The Parasite-Mental Health Connection
Interesting new research has recently revealed the unexpected effect a common parasite has on the human brain. It is becoming abundantly clear that certain micro organisms such as yeast, bacteria, and now parasites can directly and indirectly negatively impact both mood and even our ability to engage in reality itself. This is an important topic that often goes undiscussed in the conventional medical and psychiatric world. Sadly, many of the people affected by this parasite go undiagnosed and untreated.
What is Toxoplasma gondii?
Toxoplasma gondii (or T. gondii), is a parasitic organism commonly found in cat feces, in undercooked meat (pork, lamb, venison) and on unwashed vegetables. In fact, the increased risk of infection affecting both mother and fetus is why pregnant women are instructed to avoid cleaning cat boxes.
This particular parasite prefers our feline friends as its host of choice, as the intestine of the cat is the only place it can reproduce. The parasite can survive quite well in humans as well. The CDC estimates that 20% of people in the U.S. are carrying T. gondii in their bodies, most in a dormant state.
Typically the active infection called toxoplasmosis, is found in infected pregnant women and their newborns and immunocompromised people, with symptoms of swollen lymph nodes, fever, night sweats, weakness, fatigue, headache, body aches, and a sore throat in some cases.
As research continues into this parasite, a more sinister picture comes into focus. Its presents triggers a progressive inflammatory response in the brain due to toxic chemicals the parasite produces which are absorbed into the central nervous system.
The Parasite – Suicide Risk Connection
As the brain becomes more and more inflamed, the affected person is more likely to experience not just depression, but also suicidal thoughts and intentions. As stated by Lena Brundin PhD, MD on a study published in 2012: “In our study we found that if you are positive for the parasite, you are seven times more likely to attempt suicide.”¹
This astounding finding adds a missing piece to the inflammatory model of depression, which is slowly overtaking the previous serotonin theory of depression. But the effects on mental health do not stop there.
It turns out that while T. gondii often lives in the muscle tissue of its host, it has been found brain tissue as well. The location of the infection within the brain can influence which cluster of symptoms appear.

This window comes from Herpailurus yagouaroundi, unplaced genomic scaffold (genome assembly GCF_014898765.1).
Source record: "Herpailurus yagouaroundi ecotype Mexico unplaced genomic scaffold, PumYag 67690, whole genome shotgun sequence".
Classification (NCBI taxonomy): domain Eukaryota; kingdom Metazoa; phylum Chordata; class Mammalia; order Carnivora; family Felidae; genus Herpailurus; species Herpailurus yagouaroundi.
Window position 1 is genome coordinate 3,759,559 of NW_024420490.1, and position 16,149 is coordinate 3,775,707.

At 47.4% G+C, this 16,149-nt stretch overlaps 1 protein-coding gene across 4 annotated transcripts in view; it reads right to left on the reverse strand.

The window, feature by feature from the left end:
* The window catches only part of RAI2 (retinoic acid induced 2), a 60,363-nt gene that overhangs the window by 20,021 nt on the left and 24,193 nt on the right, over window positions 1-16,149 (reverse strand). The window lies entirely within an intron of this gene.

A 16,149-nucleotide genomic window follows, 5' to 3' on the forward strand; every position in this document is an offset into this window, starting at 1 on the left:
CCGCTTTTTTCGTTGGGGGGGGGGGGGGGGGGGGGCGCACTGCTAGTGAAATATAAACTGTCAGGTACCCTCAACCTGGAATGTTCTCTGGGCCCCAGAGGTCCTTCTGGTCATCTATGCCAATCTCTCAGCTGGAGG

Highjacking Dopamine Production
The parasite is thought to trigger the overproduction of dopamine², an important neurotransmitter affecting movement, thought, and behavior. While low dopamine is associated neurological diseases such as Parkinson’s; excess production of dopamine has long been held as cause behind schizophrenia. Excess levels of dopamine negatively influence mood, sociability, mental concentration, and the sleep/wake cycle. These same behaviors are disrupted in schizophrenia.
Based on the research thus far, it is suspected that about 20%, or 1 in 5 people with schizophrenia are infected with, and therefore psychological impaired by T. gondii³. The direction in which research is headed suggests that other “mental illnesses” may have parasitic or dysbiotic origins.
While this information may be alarming, there are simple blood tests that can be performed to determine if a person has been, or is currently infected by the Toxoplasma gondii parasite. A blood sample is taken, and the presence of IgM and IgG antibodies to the parasite are identified confirming the diagnosis. If healthcare providers who work with schizophrenic patients would test for this parasite in these instances, I believe we begin to see a positive change in the mental health landscape. There are several therapies both pharmaceutical and herbal that are effective in treating this parasitic infection.
- Michigan State University. “Common parasite may trigger suicide attempts: Inflammation from T. gondii produces brain-damaging metabolites.” ScienceDaily. ScienceDaily, 16 August 2012.
- Emese Prandovszky, Elizabeth Gaskell, Heather Martin, J. P. Dubey, Joanne P. Webster, Glenn A. McConkey. The Neurotropic Parasite Toxoplasma Gondii Increases Dopamine Metabolism. PLoS ONE, 2011; 6 (9): e23866.
- Gary Smith. Estimating the population attributable fraction for schizophrenia when Toxoplasma gondii is assumed absent in human populations. Preventive Veterinary Medicine, 2014.
The information on this website is not intended to replace a one-on-one relationship with a qualified healthcare professional and is not intended as medical advice. It is intended as a sharing of knowledge and information from the research and experience of Dr. Soszka, who encourages you to make your own health care decisions based upon your research and in partnership with a qualified healthcare professional.